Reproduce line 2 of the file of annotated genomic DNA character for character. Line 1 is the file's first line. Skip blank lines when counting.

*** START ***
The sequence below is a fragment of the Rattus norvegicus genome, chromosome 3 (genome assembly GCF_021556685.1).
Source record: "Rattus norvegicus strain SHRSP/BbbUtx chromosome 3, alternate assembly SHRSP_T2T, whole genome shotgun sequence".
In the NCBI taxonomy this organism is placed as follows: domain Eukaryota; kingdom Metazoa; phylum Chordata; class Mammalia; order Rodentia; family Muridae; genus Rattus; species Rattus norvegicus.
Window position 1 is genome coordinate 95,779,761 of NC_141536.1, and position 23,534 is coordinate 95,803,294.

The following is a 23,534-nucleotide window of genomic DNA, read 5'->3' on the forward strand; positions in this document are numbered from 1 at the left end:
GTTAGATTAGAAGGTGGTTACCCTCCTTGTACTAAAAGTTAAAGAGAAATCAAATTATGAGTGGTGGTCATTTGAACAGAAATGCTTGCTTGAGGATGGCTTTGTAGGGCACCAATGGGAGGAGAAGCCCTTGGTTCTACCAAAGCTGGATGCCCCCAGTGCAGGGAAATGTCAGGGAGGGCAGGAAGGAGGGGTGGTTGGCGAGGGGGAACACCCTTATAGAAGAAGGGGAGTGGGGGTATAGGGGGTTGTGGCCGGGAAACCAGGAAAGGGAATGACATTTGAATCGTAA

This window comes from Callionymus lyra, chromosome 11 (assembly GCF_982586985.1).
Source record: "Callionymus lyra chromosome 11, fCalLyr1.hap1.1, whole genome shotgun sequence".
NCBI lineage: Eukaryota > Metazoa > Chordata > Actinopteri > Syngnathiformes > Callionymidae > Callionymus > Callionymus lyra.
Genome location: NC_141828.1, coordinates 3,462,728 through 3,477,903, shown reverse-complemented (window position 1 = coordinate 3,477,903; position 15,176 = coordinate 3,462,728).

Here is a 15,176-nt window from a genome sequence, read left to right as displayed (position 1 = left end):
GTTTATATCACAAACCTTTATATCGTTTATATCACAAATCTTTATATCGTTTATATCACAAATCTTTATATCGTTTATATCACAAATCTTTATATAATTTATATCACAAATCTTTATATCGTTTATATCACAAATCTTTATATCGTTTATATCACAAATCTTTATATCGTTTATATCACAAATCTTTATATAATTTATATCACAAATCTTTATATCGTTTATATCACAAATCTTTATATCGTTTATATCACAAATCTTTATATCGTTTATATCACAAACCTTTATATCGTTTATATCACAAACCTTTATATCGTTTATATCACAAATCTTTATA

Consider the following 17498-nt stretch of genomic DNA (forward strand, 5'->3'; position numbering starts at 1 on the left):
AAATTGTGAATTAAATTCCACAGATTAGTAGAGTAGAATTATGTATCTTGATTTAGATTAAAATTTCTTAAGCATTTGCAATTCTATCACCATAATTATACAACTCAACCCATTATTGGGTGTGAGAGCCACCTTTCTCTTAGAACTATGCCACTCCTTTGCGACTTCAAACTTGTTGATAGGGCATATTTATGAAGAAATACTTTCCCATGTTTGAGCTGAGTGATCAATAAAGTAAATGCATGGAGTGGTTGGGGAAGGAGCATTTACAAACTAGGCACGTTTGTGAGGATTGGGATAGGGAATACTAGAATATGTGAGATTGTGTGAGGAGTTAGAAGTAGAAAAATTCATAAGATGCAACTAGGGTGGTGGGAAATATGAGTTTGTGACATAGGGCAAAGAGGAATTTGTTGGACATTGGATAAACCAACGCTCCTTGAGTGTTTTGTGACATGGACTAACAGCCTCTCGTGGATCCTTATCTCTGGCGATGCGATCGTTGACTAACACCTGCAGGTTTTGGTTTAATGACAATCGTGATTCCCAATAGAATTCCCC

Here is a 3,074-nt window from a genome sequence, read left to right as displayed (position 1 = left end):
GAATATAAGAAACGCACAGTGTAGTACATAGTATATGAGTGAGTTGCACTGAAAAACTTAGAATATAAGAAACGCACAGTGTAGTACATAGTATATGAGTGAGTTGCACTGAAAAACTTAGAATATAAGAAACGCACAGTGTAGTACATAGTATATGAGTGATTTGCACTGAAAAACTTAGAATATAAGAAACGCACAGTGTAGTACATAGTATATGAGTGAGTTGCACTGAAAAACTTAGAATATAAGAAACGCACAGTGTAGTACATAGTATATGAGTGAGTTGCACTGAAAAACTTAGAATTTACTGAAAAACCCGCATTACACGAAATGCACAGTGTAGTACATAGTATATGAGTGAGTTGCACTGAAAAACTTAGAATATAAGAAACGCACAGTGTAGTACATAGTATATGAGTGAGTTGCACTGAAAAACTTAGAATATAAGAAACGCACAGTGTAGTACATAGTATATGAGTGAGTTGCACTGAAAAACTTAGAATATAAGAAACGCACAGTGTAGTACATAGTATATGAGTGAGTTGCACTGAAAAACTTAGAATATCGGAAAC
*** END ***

Source record: "Rattus norvegicus strain SHRSP/BbbUtx chromosome 3, alternate assembly SHRSP_T2T, whole genome shotgun sequence".